Last updated: 26 September 2004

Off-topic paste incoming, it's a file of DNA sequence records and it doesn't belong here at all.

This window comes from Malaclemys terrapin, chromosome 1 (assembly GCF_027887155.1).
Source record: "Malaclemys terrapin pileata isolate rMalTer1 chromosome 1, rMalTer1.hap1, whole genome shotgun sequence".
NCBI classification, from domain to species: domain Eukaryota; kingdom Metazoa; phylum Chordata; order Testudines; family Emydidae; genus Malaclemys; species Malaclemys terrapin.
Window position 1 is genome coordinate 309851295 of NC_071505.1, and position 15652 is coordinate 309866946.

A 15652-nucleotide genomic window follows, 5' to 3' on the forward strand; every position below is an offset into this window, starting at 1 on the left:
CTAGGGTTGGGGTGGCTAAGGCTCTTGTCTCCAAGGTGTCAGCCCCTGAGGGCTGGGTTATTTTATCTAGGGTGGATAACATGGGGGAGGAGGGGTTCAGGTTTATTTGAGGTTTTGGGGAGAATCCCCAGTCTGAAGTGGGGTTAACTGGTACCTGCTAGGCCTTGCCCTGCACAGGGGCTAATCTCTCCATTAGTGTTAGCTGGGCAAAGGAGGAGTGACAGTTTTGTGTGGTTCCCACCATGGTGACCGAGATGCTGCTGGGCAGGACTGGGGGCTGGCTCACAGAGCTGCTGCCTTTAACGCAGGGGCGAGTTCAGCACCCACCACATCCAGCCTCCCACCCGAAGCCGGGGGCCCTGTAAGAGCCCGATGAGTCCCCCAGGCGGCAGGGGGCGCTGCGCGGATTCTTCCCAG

Subject: Reports for late August and September Sent: Friday, September 24, 2004 13:47:44 From: Mark and Alison Kudlowski (email@example.com) Report 1 of 8 OBSERVATIONAL NOTE SHEET Date :27 Aug 2004Lim. Mag. (zenithal):4.4 (Moon 11 d/o) Time (UT) :2045-2230Lim. Mag. (low south) :3.8 Location : Bury, Lancashire, UK suburbanSeeing (out of 10) :7, with moments up to 8 Weather :Clear spellsInstruments: Meade ETX-125EC Notes: The viewing conditions were far from ideal for deep-sky objects due to the waxing gibbous Moon, so it looked like double star time again, plus a look at Luna. I began with revisiting some doubles in Bootes at 73x, and noting any colours this time. Pi appeared white / blue, and Xi was a yellow / reddish pair. Serpens came next, where Theta was easily split as an all-white pair. I took another look at a pair of IC open clusters. 4756 was better than last time due to improved sky transparency, and 4665 was bright but coarse, better seen at 48x. A short detour to Hercules allowed me to split (at 146x) Struve 2021, and Rho, an attractive yellowish / bluish pair. M13 was impressive, but not quite as good as on the 23rd due to the Moon. In Lyra, Struve 2351 appeared pale yellow / blue-white, whilst the 'other Double-Double' (Struve 2470 / 2474) showed subtle differences. The southerly one (2474) was wider and its stars had a yellowish tinge, whilst the northerly one (2470) was a white pair. Eta was another easy pair, appearing white and lilac(?). On to Aquila, and 15 Aquilae was another pretty yellow / blue pair, but I then decided to try the rather barren constellation of Capricornus for the first time. Alpha1 (Prima Gaedi) was a easy white pair at 73x, but Alpha2 (Secunda Gaedi) did not reveal its 10th mag companion - no doubt due to the Moon. Omicron Capricorni was however an easy whitish / blue pair. I concluded the session (2215 UT) with a final look at the Moon, not very easy as the declination was -28, and there was only a brief 'viewing window' where trees and houses did not block the view. In spite of the low altitude, I was able to use 73x and even 146x to study the terminator region without too much grief. The craters Schickard and Herodotus were particularly sharp and prominent, as was the winding valley near the latter. I was still able to make out Clavius and Ptolemaeus despite their having lost most of their shadow, and the Tycho rays had not yet fully taken over. It is a pity that late summer and autumn are a bad time of year to view the waxing lunar phases in the evenings, with the ecliptic tilted at such a shallow angle to the horizon. Report 2 of 8 OBSERVATIONAL NOTE SHEET Date :30 Aug 2004Lim. Mag. (zenithal):4.4 at start, then 4.0 (Full Moon !) Time (UT) :2015-2300Lim. Mag. (low south) :3.9 at start, then 3.6 Location : Bury, Lancashire, UK suburbanSeeing (out of 10) :6-7, with moments up to 8 Weather :Clear with variable cloudInstruments: Meade ETX-125EC Notes: A clear case of Murphy's Law tonight. This would have been an ideal night for deep-sky objects, but for one fly in the ointment - the Full Moon rising half-an-hour after sunset ! My plan was to look at DSO's as the sky darkened, but before moonlight blotted them out good and proper. This was to be followed by looking at more doubles and the Moon itself. 1945 UT (2045 local) As soon as the sky darkened enough to see Beta Aquilae (mag 3.9), I slewed the ETX to Sagittarius for an attempt at M22 and M28. Both were clearly visible, but I could not see much in M22 at 146x - it was just a blob. (I'm missing the Portuguese night skies of yesteryear, where this area reaches 30 degrees up !). The Swan Nebula still put on a brave show in the nebula filter, as did the Lagoon M8 and its cluster NGC6530. Removing the filter still allowed me to see M23, 24, 25 and 21, but the sky was rapidly brightening from the south-east. Slewing north to Scutum revealed only about 15 stars in M11 - a far cry from the dozens and scores seen on earlier nights. It's doubles from now, I thought. 2015 UT (2115 local) I revisited Cygnus for a fresh look at some of its many doubles, using 73x unless otherwise stated. Omicron1 was a very easy yellow / blue, if not as spectacular as Beta, whilst 61 Cyg was a very easy all-yellow pair. 16 Cyg was wide and all-white, whereas 17 Cyg was a subtle yellowish and lilac. I was unable to split either Upsilon or Gamma, due to Moon and faintness of the companion. Struve 2578 was easy enough and all-white, but O.Struve 394's companion was only visible with difficulty, north of the primary at 146x. Struve 2486 was clear at 146x, but the same power on 52 Cyg only barely revealed the companion at about E of the primary. I then revisited the toughish pairs Struve 2671 and 2762 in Lyra, and 146x resolved them, the latter being yellowish and bluish. Vulpecula's sole SAO double, Struve 2769, was easy at 73x, as were Theta and Zeta Sagittae. Theta was in a pretty L-shaped field. Zeta appeared white and bluish. I rounded off the evening with a tour of Cepheus, which was crossing the zenith by then. I began with the single variable star Mu, Herschel's 'Garnet Star'. This showed up as an orange-red beacon in a sea of white stars. In all fairness, my 20 x 80 binoculars show the colour up even more dramatically. The other famous variable, Delta, is of course the prototype Cepheid. I could see it as an orange and blue pair at 73x, almost equal to Albireo (Beta Cygni). Struve 2840 was all-white and easy, as was S405. Beta was a white / blue pairing, whilst Xi appeared slightly yellowish and lilac. Kappa was a white / blue pair, but needed 146x to show the companion, 4 magnitudes fainter. Omicron was gold and cyan, not unlike a fainter version of Epsilon Bootis, again needing 146x. 2150 UT (2250 local) Band of cloud coming in from the NW - took a break. 2215 UT (2315 local) Cloud clearing from NW - as an experiment, I tried to look at open cluster M52 in Cassiopeia. Only about 10 stars were visible in a washed-out field - we do need to get rid of the Moon to see DSOs ! 2230 UT (2330 local) The Moon was visible past a neighbouring roof, and I decided to give it a brief visit. The image appeared to boil slightly at 146x as on the 27th, despite the higher altitude. This was due to slightly poorer seeing, and heat rays coming off the house. I was able to see some foreshortened craters in shadow on the Crisium limb, particularly Humboldt, and dark-floored ones like Plato, but the scene on the whole was a glaring wash-out, dominated by the Tycho and Copernicus rays. The nebula (!) filters helped a little at 73x. The last object of the night was Uranus, and it showed a disk at 146x, but again the poorer seeing took its toll on the image compared to previous nights Ended 2300 UT (midnight local) Report 3 of 8 OBSERVATIONAL NOTE SHEET Date :31 Aug 2004Lim. Mag. (zenithal):4.5 at start, then 4.1 (Moon !) Time (UT) :2020-2210Lim. Mag. (low south) :4.1 at start, then 3.7 Location : Bury, Lancashire, UK suburbanSeeing (out of 10) :7-8, improving to 9 Weather :Clear with variable cloudInstruments: Meade ETX-125EC Notes: 2020 UT (2120 local) Look at some DSO's as the sky darkened, but before moonlight blotted them out good and proper. The Moon was starting to wane and rising just a little later, so conditions were marginally better than last night. Spent the next 30 minutes looking at the usual favourites. 2050 UT (2150 local) Mopped up two wide but faint-companioned doubles in Hercules. Mu and Gamma both revealed their companions at 73x. 2100 UT (2200 local) Tried the ETX on some more neglected doubles in Ophiuchus. 67 Oph was a pretty cream and lilac pair at 73x. The same power also split 61 Oph and Struve 2276 as all-white pairs. I revisited the yellow and magenta showpiece 70 Oph at 146x, and then tried the same power on Tau, but could not split it. I then tried 253x on it, and was able to see the yellowish primary with a bluish companion at about 9 o'clock of the primary. Tougher still was Lambda, and I suspected a bluish 'bump' on the yellow primary at about a 4 o'clock position. 2130 UT (2230 local) Another attempt at Secunda Gaedi in Capricornus. I could see what looked like a very faint companion to the north of it at 146x, but the 'companion' disappeared at 253x. The 'companion' was seen again in a different position at 146x, so I put it down to a stray 'ghost' reflection in the 26mm EP / barlow combination, and accepted defeat again. Pi Capricorni was resolved successfully, though, at the same power of 146x. Tried to find M30, but a roof was in the way. At the same time I noticed that the seeing had improved substantially over the last few minutes. Was it the weather, or had the optics finally reached thermal equilibrium ? I tried Lambda Ophiuchi again, but it had disappeared behind a house - DAMMIT ! I then went for another faint pair, the optical Gamma Cygni. The Autostar list gave a separation of 41 seconds, similar to that of Beta (Albireo), so I went back to 73x, and saw a field full of faint stars around Gamma, but no companion. The nearest star was a 9th (?) mag one about four Albireo-separations away roughly south. I slewed to Albireo to visualise the separation and then back to Gamma, not knowing what to make of it. 2145 UT (2245 local). While waiting for M30, I had a peek at M15 and M2, a contrasting pair of globulars. The sky in the vicinity was too bright to attempt resolution, but M15 definitely had the brighter core. 2150 UT (2250 local). Positively identified M30 in Capricornus, west of a 5th mag star. Moon nearby, and low altitude, but readily recognisable. 2155 UT (2255 local). A quick peek at NGC 7009, the Saturn Nebula, visible despite the Moon nearby. I could make out the oval shape at 146x, but no sign of the 'rings'. 2200 UT (2300 local). Slewed to Uranus, and the greenish disk was clearly visible and stable. I cannot wait until winter, for Saturn to appear before midnight from our back garden ! 2205 UT (2305 local). The final double star of the night was Zeta Aquarii. I could just split it cleanly at 146x, but 253x gave me a perfect textbook view. The components were both yellowish-white, oriented just off north-south, with sharp Airy disks and first diffraction rings forming a symmetrical figure of eight around the stars. The stars were separated by clear sky as wide as their Airy disks. Ended 2210 UT (2310 local) I then checked the double star measurements in StarList 2000.0 and Norton's Star Atlas (1973) to try and make sense of the night's viewings. Zeta Aquarii was given 2.1 sec separation and a P.A. of 192 in Starlist, so I was accurate there. PASS Tau Ophiuchi was given 1.7 sec and PA of 280, in StarList, so the '9 o'clock' was correct. PASS Lambda Ophiuchi was given 1.3 sec (from orbital diagram in StarList and a P.A. of 035, indicating that the companion should have been at about 1 o'clock of the primary. Was my recording of "4 o'clock" observational error, eye fatigue, or less-than-ideal seeing ? At least it wasn't faulty optics, as Zeta Aquarii showed ! FAIL? Secunda Gaedi was given P.A. 158 and a companion magnitude of 10.6, not 10 as on the Autostar list, so that image I saw north of the primary was almost certainly a 'ghost', as the primary and nearby Moon would have drowned out the companion. FAIL Gamma Cygni was given a separation of 141, not 41, seconds in Norton's, and a P.A. of 196. (The Autostar list entry was a misprint !) . What I described as "The nearest star was a 9th (?) mag one about four Albireo-separations away roughly south", was actually the companion of Gamma Cygni. PASS Report 4 of 8 OBSERVATIONAL NOTE SHEET Date :2 Sep 2004Lim. Mag. (zenithal):Didn't check Time (UT) :0300 - 0330Lim. Mag. (low south) :Didn't check Location : Bury, Lancashire, UK suburbanSeeing (out of 10) :7 Weather :Clear Instruments: Meade ETX-125EC Notes: A SNEAK PREVIEW OF WINTER This was an unplanned session, as a car alarm from several streets away woke me up at the ungodly hour of 3.45 AM and persisted for many minutes. The silver lining was a clear eastern sky, with Venus, Saturn and Gemini all visible through the open box bedroom window. It was just too good a chance to miss, so I spent a few minutes getting my eyes and brain in gear, and carried the ETX upstairs, placed it on the sill, and pointed it skyward. As the targets were so bright, I just loosened the drive locks and aimed the ETX manually without any powered tracking. Venus was first, and the ETX had no difficulty in revealing the phase. It looked like the Moon a day before Last Quarter, at 73x. Higher power with the barlow at 146x of course gave no additional detail, but showed the 'fogginess' of the terminator, implying a very dense atmosphere. It was disconcerting to see how rapidly the image drifted across the field without electric tracking ! Next was Saturn. At 73x, the southern hemisphere of the globe, and the A and B rings were clearly seen, as were about half-a-dozen (!) satellites, with the brightest of them well to the south of the globe, presumably Titan. The other 'satellites' were probably distant background stars in the constellation of Gemini, but I cannot discount some of them being genuine. Apologies for being too tired to draw a sketch ! Adding the barlow at 146x revealed banding on the globe, and the shadow cast by the globe on the rings, but no Cassini Division. Fatigue and viewing from inside the house did not help, but showed some of the ETX's abilities. I was not up to trying 253x tonight without tracking, but roll on December for viewing sessions from the back garden at more convenient times ! The third and last target for the night was Castor, and the ETX did not disappoint. I could just about separate it at 73x, but doubling with the barlow to 146x split it beautifully with clear black space in between. The components were brilliant white, with the fainter component about 3 o'clock of the brighter one - consistent with the PA of 060 at this north-easterly orientation. Several other field stars added to the grandeur of this classic double. Report 5 of 8 OBSERVATIONAL NOTE SHEET Date :2 Sep 2004Lim. Mag. (zenithal):4.4 (Moon) Time (UT) :1940 - 2200Lim. Mag. (low south) :3.9 Location : Bury, Lancashire, UK suburbanSeeing (out of 10) :8, momentarily 9 Weather :Clear spellsInstruments: Meade ETX-125EC, 26mm EP, 7.5mm EP, 2x barlow Notes: TOUGH DOUBLES - AND 'SWANNING' AROUND After the morning's sight of Saturn, and a couple of hours' evening nap, I decided to try some tough doubles that I'd missed in previous sessions, ramping up the power to 253x if necessary. 1940 UT(2040 local) Upsilon Cygni had the faintest companion of the four, but 253x revealed the companion, at about '6-7 o'clock' of the primary. Pi Aquilae was a yellowish / bluish pair, suspectible at 146x, but 253x was able to split it, with dark sky between the components. The companion was about 3-4 o'clock of the primary. Lambda Ophiuchi was again pale yellow and blue, but unlike previous attempts, this one was a positive at 253x, with the fainter almost 12 noon of the brighter. Delta Cygni was again split at 253x, revealing a white / white pair, with the fainter at 8-9 o'clock. The seeing appeared better than last time I split the star. 2010 UT (2110 local) As a change from the double-splitting of the early part, I looked at my SkyMap printouts to start looking for some galactic clusters and nebulae in Cygnus, using 73x throughout. As it happened, I spent the next two hours trying to see the wood for the trees. The Milky Way background was so crowded with stars, I had difficulty in separating the clusters from the richness of the surroundings. NGC 6826 I was able to notch up a success with the Blinking Planetary. Direct vision revealed a faint starlike point, but it changed to a bluish disc with averted vision. 146x showed the effect more clearly. NGC 6866 A rather vague cruciform group, a sort of poor man's M38 in Auriga. Counted about 10 stars. NGC 6819 Although AutoStar referred to it as the 'Foxhead', this description must have been coined by the user of an inverting (South at top) telescope, as I could only make out a tight group of about 15 stars. NGC 6811 Looked like two clusters, a bright loose one to the west and a slightly richer and fainter one to the east. The brighter one was probably a chance star field. NGC 6871 A large and coarse cluster of dozens of stars of different magnitudes. I was able to see two doubles inside it. IC 4996 Could not identify it positively, but I did spot two interesting asterisms in the area. One of them looked like a miniature of Corona Borealis with an added 'handle', and another resembled a mini "upright Hercules" or "Bootes", with a triple star to the top left. NGC 6913 (M29) A rather undistinguished Messier object, I counted some 20 stars in this group. NGC 7027 This planetary was apparently little larger than Uranus-sized and only betrayed itself by its bluish tint, as it formed a right-angled triangle with two field stars below it. NGC 7092 (M39) Filled the field at 73x, but its 30-plus stars still gave the field a pleasant 3D effect. 2210 UT (2310 local) Moonlight increasing and I was getting tired - parked the scope and ended the session. Report 6 of 8 OBSERVATIONAL NOTE SHEET Date :7 Sep 2004Lim. Mag. (zenithal):4.9 (7* in UMi) Time (UT) :2045 - midnightLim. Mag. (low south) :4.4 Location : Bury, Lancashire, UK suburbanSeeing (out of 10) :7 Weather :Clear; Milky Way visible from Perseus to Scutum Instruments: Meade ETX-125EC, 26mm EP, 7.5mm EP, 2x barlow Notes: A DEEP-SKY JACKPOT The best night for DSOs since August 23, with no Moon until midnight local time. 2045 UT(2145 local) Revisited the favourites of M22, M13, M15 and M11. The detail seen was at least equal to the August 23 report, but with rather more scintillation. M22 was only about 10 degrees above the horizon but was clear at 73x - dare I try a higher power ? Surprisingly, averted vision was able to distinguish some outer stars at 146x ! M11 revealed some 60+ stars at 146x, but they 'blinked' in the seeing and were not easy to enumerate. I was able to resolve outer and 'middle-distance' stars of M13, and detected 'streaming' of star groups from the centre, but again, the centre of M15 remained nebulous at 146x. 2115 UT(2215 local) Began the Milky Way tour in Aquila and Scutum at 73x . NGC 6709 was a group of about 30 stars shaped like a curiously skewed Orion. NGC 6755 was more difficult, with only a few stars resolved against a faint glow. NGC 6664, east of Alpha Scuti, was likewise a rather weak trapezium of some 15 stars. I then slewed north to hunt out some open clusters in Vulpecula. NGC 6830 was a small tight V-shaped knot, and NGC 6823 was a 'T' (or 'Y') - shaped grouping of about 10 stars, but NGC 6940 was rather more showy, with about 30 stars resolvable in an area half the size of the Full Moon. 2135 UT(2235 local) Whilst still in Vulpecula, I went for the Dumbbell Nebula M27, and the nebula filter showed a 'bowtie' shape very clearly at both 73x and 146x. The Ring Nebula in Lyra, M57, showed its shape well at 146x during a short spell of better seeing. I then slewed northwest to M51, the Whirlpool Galaxy, and could make out a round glow at 73x, confirmed by a slight low-speed slew back and forth. 2150 UT(2250 local) I went for another mini-marathon in Cygnus. The open clusters seen on the 2nd all benefited from the clearer sky and absent Moon. NGC 6819, 6871 and 6811 all showed rather more stars than before, and I was able to identify IC 4996 as a weak clump of about a dozen faint stars. NGC 6834 - an arrowhead of half-a-dozen stars with a background glow. NGC 6910 - about 10 brighter stars in the shape of a written 'lambda' with a further dozen or so stars to the lower right. NGC 7039 - a dim triangular group, hard to pick out from the rich Milky Way background NGC 7062 - a faint glow framed by a diamond-shaped group of faint stars NGC 7063 - a dozen stars shaped like an upside-down standing stick man NGC 7082 - a large and fairly bright grouping in a quadrilateral frame , but again hard to pick out from the rich Milky Way field. NGC 7086 - a disappointing haze with only a couple of points set inside. 2230 UT(2330 local) I then went to take a break from open clusters, and with it being a clear night, I decided to test the ETX on two tough globulars in Delphinus. I was able to see NGC 6934 plainly and NGC 7006 with difficulty, using normal vision. I sensed being on a roll, so I went south again for more globulars, and a Messier 'error'. M30 in Capricornus was clearer than on 31 August - it should have been, with the Moon a bit more out of the way! M2 in Aquarius was bright but unresolved, but my target was M72, a much dimmer globular. Despite the low altitude, I was able to identify it, along with the weak clump of four stars nearby, namely M73. Diverting to the north, I identified the largish but dim globulars NGC 6712 in Scutum (south of an obtuse-angled triangle of stars) and NGC 6760 in Aquila (on the apex of a shallow pentagon). My final faint globular was NGC 6229, the 'runt' of Hercules' litter, but that too was plainly seen in the ETX. 2300 UT(0000 Sept 8 local) I slewed the ETX sharply to the north again, past Cygnus, and into the Milky Way fields of Cepheus and Lacerta. I started with a star cloud, IC 1396 in Cepheus, and spent a few minutes enjoying the rich field. NGC 7160 was smaller and more distinct - a dagger-like group of about 10 stars amid a faint glow. NGC 7380 was loosely cruciform with about two dozen faint stars resolved. From Cepheus, I went to Lacerta, and picked up two more open clusters, NGC 7209 and NGC 7243. The former had 30 stars in a quadrilateral frame, whereas the latter had a similar number of stars arranged in a handwritten 'S' (or 'J'). 2330 UT(0030 Sept 8 local) By this time of night, Cassiopeia was approaching the zenith, and so it was very difficult to slew much in azimuth, also the GOTO software accuracy was tailing off, making positive identification of some targets difficult. The two Messier objects were both easy but nondescript. M52 was a smattering of two dozen faint stars, whereas M103 was small and fan-shaped with about half-a-dozen brighter stars amid a glow of fainter members. NGC 129 was a small kite-shaped group with a glow off-centre. NGC 457 was the best of the bunch, with Phi Cassiopeiae acting as a beacon. It comprised of two bright arcs of stars, and resembled a miniature Aquila, or an upside-down plane with two very bright tail-lights. I missed NGC 7789, as it was difficult to separate from the surrounding field. 2350 UT(0050 Sept 8 local) A quick glance of M31, the Andromeda Galaxy, in the ETX for the first time - it was a large glow several Moon-diameters across, with M32 clearly seen below it. I could not see M110 - I was getting tired. Switched off scope and packed up at midnight UT (0100 local) Report 7 of 8 OBSERVATIONAL NOTE SHEET Date :9 Sep 2004Lim. Mag. (zenithal):Not applicable Time (UT) :0350 - 0500Lim. Mag. (low south) :Not applicable Location : Bury, Lancashire, UK suburbanSeeing (out of 10) :3 (!) - 6 Weather :Clear Instruments: Meade ETX-125EC Notes: PRE-DAWN SATURN AND MERCURY 03.50 UT (04.50 local) I set up the ETX without Autostar to view through an open bedroom window, which did not do much for the seeing, with thermally schizophrenic optics ! My first target was Saturn, and this time I was able to identify Titan in the same field as the planet using 73x, at about north following. Three other 'satellites' were just background stars in Gemini, as confirmed by software on www.cpac.org.uk and skyandtelescope.com/observing/objects/planets. Saturn was high enough in the sky to escape the worst of the seeing, and remained stable enough to see the shadow of the planet on the rings and a few vague bands on the globe at 146x. I'll probably have to wait for a winter evening of good seeing to see Cassini's Division ! 04.20 UT (05.20 local). I was able to see Mercury with the naked eye as the sky was brightening to the east. The bad news was that the planet was directly above a nearby roof and less than 5 degrees above the horizon. The ETX revealed a seething non-starlike pinkish 'blob' at 73x, and 146x only made matters worse, with hideous chromatic aberration, with a blue fringe above and a red fringe below, no doubt due to atmospheric refraction. I had no choice but to keep it manually tracked in the finder until it gained some height. 04.50 UT (05.50 local). Mercury was now getting hard to spot with the naked eye, but it was still bright in the finder. Also in the finder I saw Regulus about a quarter-radius (1 degree) following the planet, just too far away for the planet and star to appear in the same field at 73x. By now, the planet had risen above the worst of the seeing, and I was able to see a bright half-disc at 73x, and doubling the power with the barlow confirmed the phase (about 50 %) but no surface features, despite the still-irritating colour fringes. I had no chance to track the planet any further, as I had to go to work in a little over an hour ! Still, I can say I've observed Mercury in my ETX ! Report 8 of 8 OBSERVATIONAL NOTE SHEET Date :23-24 Sep 2004Lim. Mag. (zenithal):4.7 before moonset; 5.2 after Time (UT) :2145 - 0220Lim. Mag. (low south) :4.0 - 4.7 Location : Bury, Lancashire, UK suburbanSeeing (out of 10) :6 - 7, occasionally 8 Weather :Clear; Moon until 2340 UTInstruments: Meade ETX-125EC Notes: THREE SEASONS IN ONE NIGHT This night was a most welcome break from the rain and wind we'd been having for the last fortnight, and also the last one for DSOs for some time, with Full Moon looming in a few days. I had also received delivery of a TeleVue 11mm Plossl for medium-to-high power work (173x), where 26mm + barlow (146x) is just not quite enough, and the seeing precludes use of the 7.5 mm (253x). Of course, perfect seeing could warrant 345x, with 11mm Plossl and barlow ! 21.40 UT (22.40 local) Some last glances of summer Milky Way delights from previous viewings, together with some missed doubles in Cygnus, Aquila and Delphinus. Struve 2404 in Aquila was a yellow/orange pair split at 173x, and Struve 2628 was yellow, but with a fainter reddish companion. Mu Cygni was a difficult yellowish / reddish split at 173x, but Gamma Delphini was fine as always, and I did spot Struve 2725 (yellowish and lilac ?) in the same field at 73x. Struve 2735 was again yellow at 173x, but the reddish companion did not look cleanly resolved - the seeing was not up to it. 22.10 UT (23.10 local) I bade farewell to the summer constellations, and concentrated on doubles in the faint and rambling groups of Aquarius, just west of south, and Pisces to the northeast of it. AQUARIUS: All except 91 and 94 Aqr were viewed at 173x Struve 2745 was a toughish yellow/blue pair, and 41 Aqr was slightly easier, if rather more affected by seeing, due to its more southerly position. For the same reason I was able to split the yellowish components of Zeta (exactly on celestial equator), but not 53 Aqr (Dec -17, and slightly closer). 29 Aqr was a matched yellow pair fainter but easier than Zeta, as was Struve 2988. Another couple of yellow / blue pairs was Struve 2935 and 3008, the latter being the easier. 107 Aqr was bluish and white. I replaced the eyepiece and viewed the wide orange pair 91 Aqr, and the fine yellow and cyan 94 Aqr. PISCES: Keeping the 73x eyepiece, I observed 35 Psc (yellow/blue), 51 Psc (wide blue/green, faint companion), Psi Psc(evenly-matched, wide, blue) and the white / yellow pair Zeta Psc. Another star of note was 19 or TX Psc; although single, it is very red in colour, and a variable to boot. I then used 173x to observe 38 Psc and 65 Psc, both all-yellow pairs, the latter being the brighter. I ended this tour of doubles with 55 Psc, a fine yellow / blue pair. (Alpha Psc was still hidden past a wall, and probably the seeing would not have allowed the split). 23.30 UT (00.30 local) The sky has darkened in the last few minutes due to neighbours switching off their indoor lights, coupled with the setting Moon. The Andromeda Galaxy complex was making its appearance near the zenith, so I pointed the ETX to it, having put the 73x eyepiece back in. M31 was very bright, and M32 was readily visible below and to the left of the core of the main galaxy after a slight slew. M110 was just visible with direct vision above M32, but slow slewing of the scope and averted vision made it more obvious. I also found that 73x was better than 48x, as the lower power led to a brighter sky background. Clay Sherrod's comments were absolutely right ! My next galaxy was a non-Messier object in Pegasus, NGC 7331, and to my surprise, it was faint but stood out well against the background. Then back to Pisces for arguably one of the toughest of Messier' s objects - the spiral galaxy.M74. Slewing to it, I barely detected a round glow using averted vision, but subsequent attempts to locate it yielded 'no result', so I'll have to put this down as a 'suspected' rather than a 'definite' sighting. 00.15 UT (01.15 local) After this frustrated attempt to detect M74, I went from the frying-pan into the fire in order to aim for another infamous target, M33 in Triangulum. To my surprise, this ill-defined galaxy showed up without too much trouble at 73x, a sighting confirmed by low-speeds slewing. Staying in Triangulum, I slewed to Iota, a very pretty yellow/blue pair, seen well at 173x. Another well-matched white pair was coming into view - Gamma Arietis, and this did not disappoint at 173x. A few minutes later, Gamma Andromedae came into view, and this was a splendid orange / blue pairing best seen at 73x. Another object in the vicinity was the bright but rather loose open cluster NGC 752. It was still impressive at 48x, and I counted some 50 stars in the field. This cluster, however, paled in comparison to NGC 869 and 884, the Double Cluster in Perseus. The view at 48x was a jaw-dropper, with the centres of both clusters just within the field. I could not count the stars in the field - there must have been at least 200 there. Combined with the richness of the Milky Way, this must rank among the finest deep-sky objects in the Northern Hemisphere. After the Double Cluster, I made another detour into much deeper space, this time to the Seyfert galaxy, M77 in Cetus. I was able to make out the bright core at 73x surrounded by a fainter halo. 01.00 UT (02.00 local) Good God, is that the time - I'd just heard a church clock in the distance strike two. I gave my eyes a rest and walked to the other side of the garden, to obtain a good view of the eastern sky. My thoughts wandered to my favourite passage from J.R.R. Tolkien's Lord of the Rings, the bit where the Hobbits meet the Elves passing through the Shire on September 24-25, 1418, in the early hours: "Away high in the east swung Remmirath, the Netted Stars, and slowly above the mists, red Borgil rose, glowing like a jewel of fire. Then by some shift of airs all the mist was drawn away like a veil, and there leaned up, as he climbed above the rim of the world, the Swordsman of the Sky, Menelvagor with his shining belt. The Elves all burst into song....." (Three is Company, The Lord of the Rings: The Fellowship of the Ring) Tolkien's stars were staring right at me in the sky ! Remmirath, the Netted Stars were none other than the Pleiades, Borgil was Aldebaran, and Menelvagor was unmistakeably the mighty hunter Orion, now climbing in the south-east. I could see the Milky Way stretching from Auriga to Cygnus, and the Perseus Double Cluster was visible with the naked eye . 01.30 UT (02.30 local). After enjoying the naked-eye view, I moved the table to the other end of the garden and set up the ETX there. Mindful of the time, I ran the scope in manual mode and only used Autostar for tracking to keep the noise right down, choosing to look only at targets which could be seen in the finder. First was Tolkien's 'Remmirath' - I was able to see seven naked-eye stars, many more in the finder, and over a hundred in the main scope at 48x. It was breathtaking despite the inability to cram the whole cluster into one field. I thought I could see some nebulosity around the cluster stars, but it was more likely condensation on the eyepiece. Auriga was also high in the east, so I manually aimed the ETX south of the star Theta, and picked up the best of the group's three Messier clusters in the finder. In the main scope at 73x, M37 was a lovely oval carpet of about 50 stars of 10th - 11th magnitude amid the glow of fainter suns. Hopping from Auriga to Taurus, I aimed for Zeta Tauri and slewed about a degree to the north-east. There, in the field at 73x, was a faint and ill-defined, bean-shaped glow. This glow was M1, the Crab Nebula, the wreckage of a star which exploded as a supernova five millennia ago, although its light took until AD 1054 to reach the Earth ! From Taurus to Gemini, I took another look at Castor, and again, the ETX performed a clean split at 173x to reveal a brilliant white pair of suns, with a 1-magnitude difference between them. The same TeleVue eyepiece and power revealed Saturn and Titan with good sharpness, despite the planet's rather low altitude. I could see the shadow of the globe on the rings, but no Cassini Division. Still in Gemini, I picked up another of winter's 'must-see' clusters, M35, in the finder. In the main scope, I could count about 60 stars of magnitudes 9 to 11 filling the field, and on its left edge I could make out the faint glow of the unrelated NGC 2158 in the background. 02:00 UT (03:00 local) Most of Orion had finally cleared the neighbours' roof, so I turned the ETX to three double stars. The easiest was Delta (Mintaka), a very easy white / bluish pair at 73x. Then, on to Beta (Rigel), said to be difficult due to the vast magnitude difference between the components. Then, a minor hiccup ! I'd forgotten to cap the 11mm eyepiece whilst waiting for Orion to rise, and it had dewed over ! I thus had to use 146x with the barlow, and coupled with the low altitude, I was expecting a 'fail'. Imagine my surprise when I was able to see the companion during short moments of better seeing, when the primary's diffraction ring arcs stopped darting about. The last double star in Orion was actually a multiple system, and its surroundings were every bit as dramatic as the star itself. That was Theta Orionis, the 'Trapezium', embedded inside the Great Orion Nebula, M42. The four stars were all clearly separated at 73x, and the nebula was the second jaw-dropper of the night - an intricately green cloud like a stellar blowtorch flame. The Trapezium stars were formed out of this very mass of gas. Raising the power to 146x revealed even more detail - the area surrounding the Trapezium was stunning. I could have spent all night revelling in the sky views, but I was beginning to feel a little chilly and too tired to take in any more viewing on such a productive night. 02.25 UT (03.25 local). Packed the scope up - amazingly, although the dew shield was dripping wet, the corrector lens had remained dry throughout the night. FOOTNOTE Tonight's viewing session has been a very valuable lesson in interpretation of magnitudes, particularly for galaxies. In rank of ease of visibility in the ETX, they were as follows: M31, mag 3.5, size 180 x 60 arcmin M32, mag 8.1, size 9 x 7 arcmin M77, mag 8.9, size 7 x 6 arcmin NGC 7331, mag 9.5, size 10 x 4 arcmin M33, mag 5.5, size 70 x 40 arcmin M110, mag 7.9, size 20 x 12 arcmin M 74, mag 9.1, size 10 arcmin A very different order from might have been expected from printed magnitudes! A deep sky object's published magnitude is a measure of how bright it would be if the brightness was concentrated into a stellar point. M32 is ranked slightly fainter than M110, but its smaller apparent size makes it easier to see. M 33 is four published magnitudes brighter than NGC 7331, but is harder to see because of its very large apparent size of about four Full Moons in area and the overall lack of contrast that entails. Relative surface brightness, size and magnitude all play their part in determining the ease of being able to see an object.